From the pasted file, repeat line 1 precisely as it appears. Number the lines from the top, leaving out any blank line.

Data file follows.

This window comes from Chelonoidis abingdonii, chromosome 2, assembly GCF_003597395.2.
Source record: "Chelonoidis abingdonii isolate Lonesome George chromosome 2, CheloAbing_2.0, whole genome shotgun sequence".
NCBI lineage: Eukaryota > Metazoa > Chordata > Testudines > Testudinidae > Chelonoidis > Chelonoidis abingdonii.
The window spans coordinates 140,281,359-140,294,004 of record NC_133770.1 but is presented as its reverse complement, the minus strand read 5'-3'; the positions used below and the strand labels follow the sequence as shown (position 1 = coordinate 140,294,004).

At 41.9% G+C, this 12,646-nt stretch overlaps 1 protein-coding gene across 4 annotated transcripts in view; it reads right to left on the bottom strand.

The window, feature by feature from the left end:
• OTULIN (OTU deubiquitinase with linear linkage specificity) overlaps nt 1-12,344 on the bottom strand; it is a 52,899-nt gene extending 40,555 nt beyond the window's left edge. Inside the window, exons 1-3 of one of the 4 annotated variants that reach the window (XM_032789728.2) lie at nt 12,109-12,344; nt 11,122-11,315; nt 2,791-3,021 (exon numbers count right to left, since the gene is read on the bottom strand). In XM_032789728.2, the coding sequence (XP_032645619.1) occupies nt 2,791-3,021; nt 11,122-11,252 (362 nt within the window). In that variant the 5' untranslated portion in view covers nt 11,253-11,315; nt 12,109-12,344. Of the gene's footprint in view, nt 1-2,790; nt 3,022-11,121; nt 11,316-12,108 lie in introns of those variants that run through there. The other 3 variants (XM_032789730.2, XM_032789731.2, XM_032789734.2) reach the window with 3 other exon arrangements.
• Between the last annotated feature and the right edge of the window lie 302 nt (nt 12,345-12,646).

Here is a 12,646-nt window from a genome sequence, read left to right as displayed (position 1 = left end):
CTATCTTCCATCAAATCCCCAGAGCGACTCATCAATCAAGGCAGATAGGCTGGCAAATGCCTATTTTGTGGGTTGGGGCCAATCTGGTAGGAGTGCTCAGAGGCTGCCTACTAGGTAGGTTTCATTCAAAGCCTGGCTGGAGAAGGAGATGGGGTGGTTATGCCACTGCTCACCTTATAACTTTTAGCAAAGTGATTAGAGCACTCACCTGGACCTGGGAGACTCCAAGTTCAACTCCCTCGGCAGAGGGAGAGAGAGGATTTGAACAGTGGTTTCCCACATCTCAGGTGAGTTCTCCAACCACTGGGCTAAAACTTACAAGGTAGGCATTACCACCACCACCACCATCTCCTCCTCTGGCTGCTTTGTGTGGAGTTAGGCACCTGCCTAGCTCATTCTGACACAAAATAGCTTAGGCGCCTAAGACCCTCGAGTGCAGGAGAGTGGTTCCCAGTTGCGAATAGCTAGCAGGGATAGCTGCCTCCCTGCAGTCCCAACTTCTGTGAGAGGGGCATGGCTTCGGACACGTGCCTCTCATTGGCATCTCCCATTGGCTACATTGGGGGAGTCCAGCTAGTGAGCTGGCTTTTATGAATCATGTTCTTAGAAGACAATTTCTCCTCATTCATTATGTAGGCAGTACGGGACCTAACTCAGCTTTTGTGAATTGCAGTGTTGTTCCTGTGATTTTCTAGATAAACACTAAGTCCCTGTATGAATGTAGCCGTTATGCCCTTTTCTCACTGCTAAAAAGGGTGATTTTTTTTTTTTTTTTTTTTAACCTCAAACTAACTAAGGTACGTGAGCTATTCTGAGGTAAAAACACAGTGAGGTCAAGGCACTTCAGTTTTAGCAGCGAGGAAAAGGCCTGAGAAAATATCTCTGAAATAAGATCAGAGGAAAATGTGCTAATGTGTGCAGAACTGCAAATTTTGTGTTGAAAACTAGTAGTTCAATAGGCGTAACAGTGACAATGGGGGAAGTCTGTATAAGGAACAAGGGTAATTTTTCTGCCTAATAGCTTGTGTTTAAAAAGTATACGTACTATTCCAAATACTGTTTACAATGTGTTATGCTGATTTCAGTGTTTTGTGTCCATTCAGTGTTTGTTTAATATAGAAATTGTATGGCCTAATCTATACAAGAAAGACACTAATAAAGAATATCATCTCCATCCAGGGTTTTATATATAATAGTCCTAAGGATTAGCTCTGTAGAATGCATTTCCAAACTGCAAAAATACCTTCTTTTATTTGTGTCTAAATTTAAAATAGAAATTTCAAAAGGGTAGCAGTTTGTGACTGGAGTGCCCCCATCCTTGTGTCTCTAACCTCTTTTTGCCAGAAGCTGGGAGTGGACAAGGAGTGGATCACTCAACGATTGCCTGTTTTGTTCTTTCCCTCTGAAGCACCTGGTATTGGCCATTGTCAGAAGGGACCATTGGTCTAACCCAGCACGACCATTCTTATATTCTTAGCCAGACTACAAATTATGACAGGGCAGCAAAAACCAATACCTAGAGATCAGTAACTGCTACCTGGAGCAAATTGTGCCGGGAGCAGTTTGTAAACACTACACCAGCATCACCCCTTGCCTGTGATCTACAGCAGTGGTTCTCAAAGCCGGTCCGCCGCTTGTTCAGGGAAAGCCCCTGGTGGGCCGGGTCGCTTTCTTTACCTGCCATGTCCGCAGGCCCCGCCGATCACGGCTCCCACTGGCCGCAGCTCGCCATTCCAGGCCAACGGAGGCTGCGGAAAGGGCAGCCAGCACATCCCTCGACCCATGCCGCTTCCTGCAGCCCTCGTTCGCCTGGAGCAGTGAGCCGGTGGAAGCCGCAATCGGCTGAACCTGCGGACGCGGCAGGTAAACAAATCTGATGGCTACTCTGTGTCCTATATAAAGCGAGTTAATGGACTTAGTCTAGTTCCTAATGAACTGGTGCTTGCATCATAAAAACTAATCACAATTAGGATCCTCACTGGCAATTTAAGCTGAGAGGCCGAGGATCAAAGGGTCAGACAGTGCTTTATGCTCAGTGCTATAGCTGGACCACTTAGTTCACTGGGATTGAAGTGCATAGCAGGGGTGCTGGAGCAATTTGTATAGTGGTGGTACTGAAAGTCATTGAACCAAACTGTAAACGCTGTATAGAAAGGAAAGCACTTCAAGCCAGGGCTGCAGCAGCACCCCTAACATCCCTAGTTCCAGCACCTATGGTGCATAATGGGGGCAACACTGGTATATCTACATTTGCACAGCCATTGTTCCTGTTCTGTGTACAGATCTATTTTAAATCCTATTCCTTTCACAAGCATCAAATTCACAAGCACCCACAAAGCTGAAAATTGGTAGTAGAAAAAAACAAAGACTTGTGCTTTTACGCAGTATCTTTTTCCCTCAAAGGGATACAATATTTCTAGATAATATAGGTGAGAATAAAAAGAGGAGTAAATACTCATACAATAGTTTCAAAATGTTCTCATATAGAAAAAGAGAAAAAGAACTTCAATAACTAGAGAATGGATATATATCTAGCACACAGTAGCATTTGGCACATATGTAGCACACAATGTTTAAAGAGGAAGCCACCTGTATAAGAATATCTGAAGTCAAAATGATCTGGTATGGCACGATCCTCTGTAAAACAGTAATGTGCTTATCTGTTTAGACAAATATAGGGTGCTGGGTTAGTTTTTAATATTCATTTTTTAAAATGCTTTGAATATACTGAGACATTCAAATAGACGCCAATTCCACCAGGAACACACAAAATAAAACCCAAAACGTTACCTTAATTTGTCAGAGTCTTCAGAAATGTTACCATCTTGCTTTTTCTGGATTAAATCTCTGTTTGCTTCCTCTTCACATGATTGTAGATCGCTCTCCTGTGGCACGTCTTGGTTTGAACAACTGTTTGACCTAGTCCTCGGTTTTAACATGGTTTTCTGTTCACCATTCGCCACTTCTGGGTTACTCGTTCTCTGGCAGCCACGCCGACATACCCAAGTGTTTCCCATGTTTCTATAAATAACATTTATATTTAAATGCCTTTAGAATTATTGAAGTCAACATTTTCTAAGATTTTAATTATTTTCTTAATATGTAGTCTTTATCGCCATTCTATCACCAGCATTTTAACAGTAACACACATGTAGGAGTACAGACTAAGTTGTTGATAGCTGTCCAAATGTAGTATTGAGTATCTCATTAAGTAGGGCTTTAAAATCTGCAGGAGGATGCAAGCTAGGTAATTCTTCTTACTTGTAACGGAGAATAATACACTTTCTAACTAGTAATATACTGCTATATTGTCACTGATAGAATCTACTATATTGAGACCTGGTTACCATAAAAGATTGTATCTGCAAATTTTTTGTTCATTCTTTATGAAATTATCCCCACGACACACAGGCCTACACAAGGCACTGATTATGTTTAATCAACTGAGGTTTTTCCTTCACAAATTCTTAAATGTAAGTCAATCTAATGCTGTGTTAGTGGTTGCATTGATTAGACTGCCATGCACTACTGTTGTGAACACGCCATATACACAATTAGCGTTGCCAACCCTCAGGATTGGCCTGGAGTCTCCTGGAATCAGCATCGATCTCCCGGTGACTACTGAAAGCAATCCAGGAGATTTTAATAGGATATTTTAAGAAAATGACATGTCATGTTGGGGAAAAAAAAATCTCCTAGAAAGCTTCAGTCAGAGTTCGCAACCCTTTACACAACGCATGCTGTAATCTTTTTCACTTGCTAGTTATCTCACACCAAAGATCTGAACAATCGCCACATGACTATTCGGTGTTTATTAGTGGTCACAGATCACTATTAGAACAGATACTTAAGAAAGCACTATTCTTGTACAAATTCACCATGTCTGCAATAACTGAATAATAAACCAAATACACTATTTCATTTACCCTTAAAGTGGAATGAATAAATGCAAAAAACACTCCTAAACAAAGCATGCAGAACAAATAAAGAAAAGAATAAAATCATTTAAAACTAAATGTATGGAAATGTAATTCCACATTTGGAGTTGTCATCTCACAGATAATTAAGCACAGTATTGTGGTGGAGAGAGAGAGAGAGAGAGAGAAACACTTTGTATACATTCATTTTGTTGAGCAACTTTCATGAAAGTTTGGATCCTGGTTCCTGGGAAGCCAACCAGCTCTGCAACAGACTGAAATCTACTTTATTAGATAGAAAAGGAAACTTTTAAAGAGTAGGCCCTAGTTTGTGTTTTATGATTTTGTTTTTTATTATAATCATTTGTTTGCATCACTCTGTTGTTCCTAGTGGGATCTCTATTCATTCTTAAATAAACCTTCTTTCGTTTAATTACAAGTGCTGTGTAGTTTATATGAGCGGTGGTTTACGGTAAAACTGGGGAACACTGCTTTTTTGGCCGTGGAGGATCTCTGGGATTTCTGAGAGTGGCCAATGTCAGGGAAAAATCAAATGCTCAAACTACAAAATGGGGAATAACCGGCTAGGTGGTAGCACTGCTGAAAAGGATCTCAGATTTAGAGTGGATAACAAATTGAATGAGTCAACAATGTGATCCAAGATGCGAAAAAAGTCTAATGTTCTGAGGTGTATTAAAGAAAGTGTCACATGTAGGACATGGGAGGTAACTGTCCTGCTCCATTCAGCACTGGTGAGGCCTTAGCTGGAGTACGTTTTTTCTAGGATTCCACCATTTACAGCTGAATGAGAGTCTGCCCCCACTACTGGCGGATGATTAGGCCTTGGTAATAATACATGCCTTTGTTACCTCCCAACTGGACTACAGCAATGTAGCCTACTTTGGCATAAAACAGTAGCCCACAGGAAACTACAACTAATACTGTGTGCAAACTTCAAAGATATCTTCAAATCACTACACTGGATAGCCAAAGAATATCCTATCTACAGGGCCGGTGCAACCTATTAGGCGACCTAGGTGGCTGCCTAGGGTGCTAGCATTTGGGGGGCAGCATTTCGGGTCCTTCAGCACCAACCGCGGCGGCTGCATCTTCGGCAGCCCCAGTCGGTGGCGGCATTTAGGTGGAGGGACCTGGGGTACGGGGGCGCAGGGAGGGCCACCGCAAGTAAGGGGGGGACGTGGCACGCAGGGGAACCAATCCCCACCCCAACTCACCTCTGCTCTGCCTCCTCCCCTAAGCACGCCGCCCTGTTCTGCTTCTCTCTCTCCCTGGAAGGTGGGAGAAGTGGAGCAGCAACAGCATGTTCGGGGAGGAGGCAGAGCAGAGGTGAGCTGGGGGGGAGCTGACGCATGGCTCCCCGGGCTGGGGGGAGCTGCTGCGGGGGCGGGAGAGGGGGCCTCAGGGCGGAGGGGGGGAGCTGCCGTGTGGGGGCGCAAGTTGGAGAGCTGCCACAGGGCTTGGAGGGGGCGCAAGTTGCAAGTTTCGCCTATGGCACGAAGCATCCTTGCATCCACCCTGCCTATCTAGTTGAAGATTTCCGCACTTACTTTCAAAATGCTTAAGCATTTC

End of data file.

This window comes from Chelonoidis abingdonii, chromosome 2, assembly GCF_003597395.2.